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2. DMT Usage
(a) Shamanic usageThe history of human involvement with DMT probably goes back many thousands of years since DMT usage is associated with South American shamanism. Stafford  mentions that the "Spanish friar Ramón Paul, who accompanied Columbus on his second voyage to the New World, was the first to record native use of ... 'kohhobba' to communicate with the spirit world." (p.310) A series of distinguished ethnobotanists eventually established that the psychoactive ingredients of these native snuffs (known under various names, including cohoba, parica, yopo, and epaná) were obtained from plants such as Anadenanthera macrocarpa, formerly peregrina (Schultes  and Harner ). Chemists then showed that the active ingredients consisted of various tryptamine derivatives, especially DMT, 5-MeO-DMT and bufotenine (Holmstedt  and Fish ). "These and related indolealkylamines have been detected in members of at least five different plant families" (Nichols , p.120), including Acacia, Anandenanthera, Mimosa, Piptadenia and Virola.
Plant tryptamines are also used by Amazonian shamans in the form of ayahuasca, a dark liquid formed by boiling sections of a vine from the Banisteriopsis genus, usually B. caapi (Rivier ). This vine contains harmala alkaloids, mostly harmine with some harmaline, which are sufficient in themselves to induce a mild psychedelic state (but at the cost of nausea). Usually another plant is added to the brew "to make the visions more intense" (according to the native shamans). This additional plant is often Psychotria viridis, a plant which contains DMT and 5-MeO-DMT. Although the DMT content of ayahuasca is sometimes thought to derive solely from the additives, Stafford  reports that the leaves and stems of one species of Banisteriopsis, B. rusbyana, "have a large amount of N,N-DMT, 5-methoxy-N,N-DMT, 5-hydroxy-N,N-DMT [bufotenine] and N-beta-methyltetrahydro-beta-carboline."
DMT is not by itself orally active (in doses of up to 1 gram), since it is broken down by the enzyme monoamine oxidase (MAO). This breakdown may be prevented by the ingestion of an MAO-inhibitor, allowing the DMT to act within the brain without being metabolized by the homeostatic mechanisms normally present. Ayahuasca contains an MAO-inhibitor, namely, the beta-carbolines derived from the B. caapi vine. Thus a chemical from one plant makes possible the action of a chemical from another plant. Anthropologists are still trying to understand how the indigenous people of South America learned this trick.
Ayahuasca is frequently consumed at night by a group of people (Kensinger  and McKenna ), although there are large variations in its mode of usage among the Indian tribes of the Amazon. Currently the use of ayahuasca among Indians in the Amazon is declining due to the destruction of traditional tribal cultures. This lends an urgency to the preservation of the knowledge associated with its use, a knowledge which concerns not only the preparation and use of ayahuasca but also the manner in which the experiences of the practitioner are to be interpreted.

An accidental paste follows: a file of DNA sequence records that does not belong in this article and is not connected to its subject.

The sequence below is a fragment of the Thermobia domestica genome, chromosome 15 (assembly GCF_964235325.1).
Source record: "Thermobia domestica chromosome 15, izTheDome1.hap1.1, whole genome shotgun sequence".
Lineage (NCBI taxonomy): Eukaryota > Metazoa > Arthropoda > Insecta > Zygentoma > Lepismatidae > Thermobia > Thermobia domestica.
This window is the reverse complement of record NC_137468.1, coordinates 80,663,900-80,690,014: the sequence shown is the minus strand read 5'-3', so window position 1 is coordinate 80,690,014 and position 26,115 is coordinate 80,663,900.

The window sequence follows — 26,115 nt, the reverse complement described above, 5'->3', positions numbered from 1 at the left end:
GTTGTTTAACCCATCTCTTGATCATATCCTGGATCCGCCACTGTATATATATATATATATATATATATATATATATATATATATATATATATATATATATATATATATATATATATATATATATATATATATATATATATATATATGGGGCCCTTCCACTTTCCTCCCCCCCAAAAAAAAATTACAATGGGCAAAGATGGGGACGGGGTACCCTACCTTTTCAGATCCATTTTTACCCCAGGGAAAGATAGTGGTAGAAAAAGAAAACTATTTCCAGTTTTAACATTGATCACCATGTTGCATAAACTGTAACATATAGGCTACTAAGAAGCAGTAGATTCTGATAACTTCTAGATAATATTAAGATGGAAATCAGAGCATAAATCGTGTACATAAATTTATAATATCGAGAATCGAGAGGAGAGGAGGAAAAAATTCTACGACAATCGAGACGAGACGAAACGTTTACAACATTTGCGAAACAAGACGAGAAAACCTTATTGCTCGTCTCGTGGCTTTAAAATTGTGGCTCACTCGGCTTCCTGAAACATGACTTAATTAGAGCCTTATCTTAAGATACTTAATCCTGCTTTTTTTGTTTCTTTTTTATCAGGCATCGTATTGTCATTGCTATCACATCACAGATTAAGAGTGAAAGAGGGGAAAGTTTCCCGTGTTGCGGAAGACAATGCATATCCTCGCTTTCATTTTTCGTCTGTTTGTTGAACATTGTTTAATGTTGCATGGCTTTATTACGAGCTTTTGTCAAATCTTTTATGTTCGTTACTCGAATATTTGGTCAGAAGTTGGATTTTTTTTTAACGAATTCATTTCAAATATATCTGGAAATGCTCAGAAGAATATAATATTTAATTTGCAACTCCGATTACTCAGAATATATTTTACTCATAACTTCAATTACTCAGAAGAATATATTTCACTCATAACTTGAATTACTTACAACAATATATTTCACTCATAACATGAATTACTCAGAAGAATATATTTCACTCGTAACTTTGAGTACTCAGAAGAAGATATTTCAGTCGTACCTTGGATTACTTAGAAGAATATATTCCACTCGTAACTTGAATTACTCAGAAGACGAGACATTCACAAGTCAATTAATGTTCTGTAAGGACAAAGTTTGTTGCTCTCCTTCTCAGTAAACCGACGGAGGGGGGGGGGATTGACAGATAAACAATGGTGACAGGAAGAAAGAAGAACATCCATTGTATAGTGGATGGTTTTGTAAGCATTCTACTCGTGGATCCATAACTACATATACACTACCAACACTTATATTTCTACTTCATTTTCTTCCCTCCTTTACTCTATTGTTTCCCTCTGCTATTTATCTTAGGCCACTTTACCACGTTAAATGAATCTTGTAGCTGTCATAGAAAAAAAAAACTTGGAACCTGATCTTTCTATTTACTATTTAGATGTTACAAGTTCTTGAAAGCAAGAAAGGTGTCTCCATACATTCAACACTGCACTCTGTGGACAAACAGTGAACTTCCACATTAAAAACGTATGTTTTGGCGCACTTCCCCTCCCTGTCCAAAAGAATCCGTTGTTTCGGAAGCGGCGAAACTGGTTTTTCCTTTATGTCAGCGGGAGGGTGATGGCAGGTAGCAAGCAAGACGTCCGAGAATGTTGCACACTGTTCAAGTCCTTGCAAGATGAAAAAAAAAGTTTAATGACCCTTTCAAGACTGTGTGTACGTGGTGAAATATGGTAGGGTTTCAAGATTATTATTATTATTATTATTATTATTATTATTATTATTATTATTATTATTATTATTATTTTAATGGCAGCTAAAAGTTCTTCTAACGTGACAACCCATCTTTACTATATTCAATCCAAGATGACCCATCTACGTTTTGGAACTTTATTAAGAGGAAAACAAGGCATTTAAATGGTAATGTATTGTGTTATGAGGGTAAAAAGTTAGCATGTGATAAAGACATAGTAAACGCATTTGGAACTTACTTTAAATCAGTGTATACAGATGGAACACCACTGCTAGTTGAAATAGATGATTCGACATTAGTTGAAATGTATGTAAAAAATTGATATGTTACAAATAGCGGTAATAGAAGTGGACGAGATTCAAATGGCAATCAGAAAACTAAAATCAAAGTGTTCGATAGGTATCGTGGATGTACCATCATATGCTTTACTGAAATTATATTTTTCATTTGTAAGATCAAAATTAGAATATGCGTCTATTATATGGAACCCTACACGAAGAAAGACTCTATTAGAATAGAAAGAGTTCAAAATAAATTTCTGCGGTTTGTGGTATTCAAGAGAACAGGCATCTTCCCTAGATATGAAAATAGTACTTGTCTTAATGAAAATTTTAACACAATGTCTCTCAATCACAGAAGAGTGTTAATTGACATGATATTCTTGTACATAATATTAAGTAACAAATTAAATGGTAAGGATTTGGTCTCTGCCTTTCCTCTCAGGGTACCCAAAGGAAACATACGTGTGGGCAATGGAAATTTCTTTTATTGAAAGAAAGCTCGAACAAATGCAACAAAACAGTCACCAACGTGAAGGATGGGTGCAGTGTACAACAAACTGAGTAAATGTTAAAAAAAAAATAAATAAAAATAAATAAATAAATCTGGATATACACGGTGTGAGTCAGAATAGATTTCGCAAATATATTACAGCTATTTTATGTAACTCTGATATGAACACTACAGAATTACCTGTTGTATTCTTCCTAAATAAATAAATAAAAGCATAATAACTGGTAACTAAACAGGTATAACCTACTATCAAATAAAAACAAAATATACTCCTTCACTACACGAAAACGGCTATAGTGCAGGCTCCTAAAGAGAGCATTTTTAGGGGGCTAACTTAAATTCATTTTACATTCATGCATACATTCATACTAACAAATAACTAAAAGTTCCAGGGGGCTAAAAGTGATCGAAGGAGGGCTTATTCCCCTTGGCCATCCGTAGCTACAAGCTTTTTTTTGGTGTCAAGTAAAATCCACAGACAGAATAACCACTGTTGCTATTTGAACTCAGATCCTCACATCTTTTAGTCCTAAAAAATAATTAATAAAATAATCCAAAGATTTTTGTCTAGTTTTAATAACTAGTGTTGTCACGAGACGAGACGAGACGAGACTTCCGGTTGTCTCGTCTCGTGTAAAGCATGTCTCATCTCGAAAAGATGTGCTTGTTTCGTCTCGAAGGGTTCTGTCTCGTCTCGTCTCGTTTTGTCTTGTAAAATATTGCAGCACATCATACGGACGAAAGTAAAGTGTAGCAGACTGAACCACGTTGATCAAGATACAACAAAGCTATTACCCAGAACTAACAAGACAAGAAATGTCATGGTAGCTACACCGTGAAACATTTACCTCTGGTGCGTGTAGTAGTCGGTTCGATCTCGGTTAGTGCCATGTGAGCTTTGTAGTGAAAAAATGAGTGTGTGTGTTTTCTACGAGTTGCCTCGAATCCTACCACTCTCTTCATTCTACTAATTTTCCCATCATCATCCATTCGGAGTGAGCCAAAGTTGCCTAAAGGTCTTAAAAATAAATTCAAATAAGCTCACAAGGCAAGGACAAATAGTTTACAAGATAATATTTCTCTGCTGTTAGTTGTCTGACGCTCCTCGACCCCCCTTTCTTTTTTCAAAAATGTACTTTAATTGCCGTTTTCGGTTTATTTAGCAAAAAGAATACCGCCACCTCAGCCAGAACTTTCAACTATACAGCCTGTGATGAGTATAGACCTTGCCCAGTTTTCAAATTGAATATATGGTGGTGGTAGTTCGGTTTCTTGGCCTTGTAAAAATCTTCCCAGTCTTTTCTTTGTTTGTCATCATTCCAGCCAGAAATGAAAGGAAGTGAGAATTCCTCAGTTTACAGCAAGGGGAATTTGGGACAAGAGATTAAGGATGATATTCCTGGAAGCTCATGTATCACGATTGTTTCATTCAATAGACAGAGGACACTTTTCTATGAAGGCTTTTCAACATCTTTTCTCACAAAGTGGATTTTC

Since the 1950s a couple of ayahuasca-using churches, including Santo Daime, have arisen in Brazil. Members partake of a brew said by some to be weak and insufficient to produce visions, but presumably occasionally quite effective. Santo Daime, is expanding and now has a presence in Portugal, Spain and other European countries. Religious services involve the singing of Christian hymns in Portuguese, and it remains to be seen whether some adaptation to local conditions will be necessary to capture and retain the interest of the majority of Europeans.
(b) Professional and academic researchStafford  and Ott [82a] mention that DMT was first synthesized in 1931 by the British chemist Richard Manske (who was also the first to synthesize harmaline, in 1927). Subsequently it was found that DMT occurred in nature, in the plant Anadenanthera peregrina (1955) and in the plant Mimosa hostilis (1959 though first isolated in 1946). (Ott [82a], pp.109-110) Later "Albert Hofmann synthesized a series of DMT analogues, but little attention was paid to this work until the mid-1960s." (Stafford )
In the 1950s and 60s some researchers experimented with tryptamine hallucinogens injected intramuscularly. The first to publish in English on this subject seems to have been the Hungarian investigator Stephen Szara, while working for the U.S. National Institute of Mental Health in Washington, D.C. (For some reason most of the earliest researchers appear to have been Hungarians; presumably they learnt about it from each other before their non-Hungarian colleagues heard about it.) Szara published on DMT as early as 1956, and produced a series of at least twelve papers on the pharmacology of the alkylated tryptamines during the next eleven years. Writing in 1961 he said:
I became interested in the possibility of hallucinogenic action of alkylated tryptamine derivatives in 1955, when I read about the chemical analysis of a snuff powder prepared by Haitian natives from Piptadenia peregrina seeds which they used in religious ceremonies to produce mystical states of mind which enabled them to communicate with their gods. . . . [C]hemical analysis . . . revealed the presence of bufotenin and a small amount of N,N-dimethyltryptamine (DMT). (Szara )Szara administered 75 mg of DMT hydrochloride intramuscularly to himself and experienced intense visions. He established "that intramuscular injection of 50 to 60 mg of DMT brought about intense visual displays . . . within five minutes. These reached peak effects within a quarter of an hour, diminishing and then disappearing totally within half an hour . . . Subjects became catatonic or lost consciousness when given doses larger than 125 mg" (Stafford , p.314).
During the early 1960s the psychiatrist Dr Oscar Janiger (founder of the Albert Hofmann Foundation in Santa Monica, California) administered DMT to many subjects. The data and conclusions from these studies remained as of 1991 unpublished. One time he administered to himself an excessive dose and described the result as "terrible - like being inside a gigantic pinball machine with lights going on and off everywhere."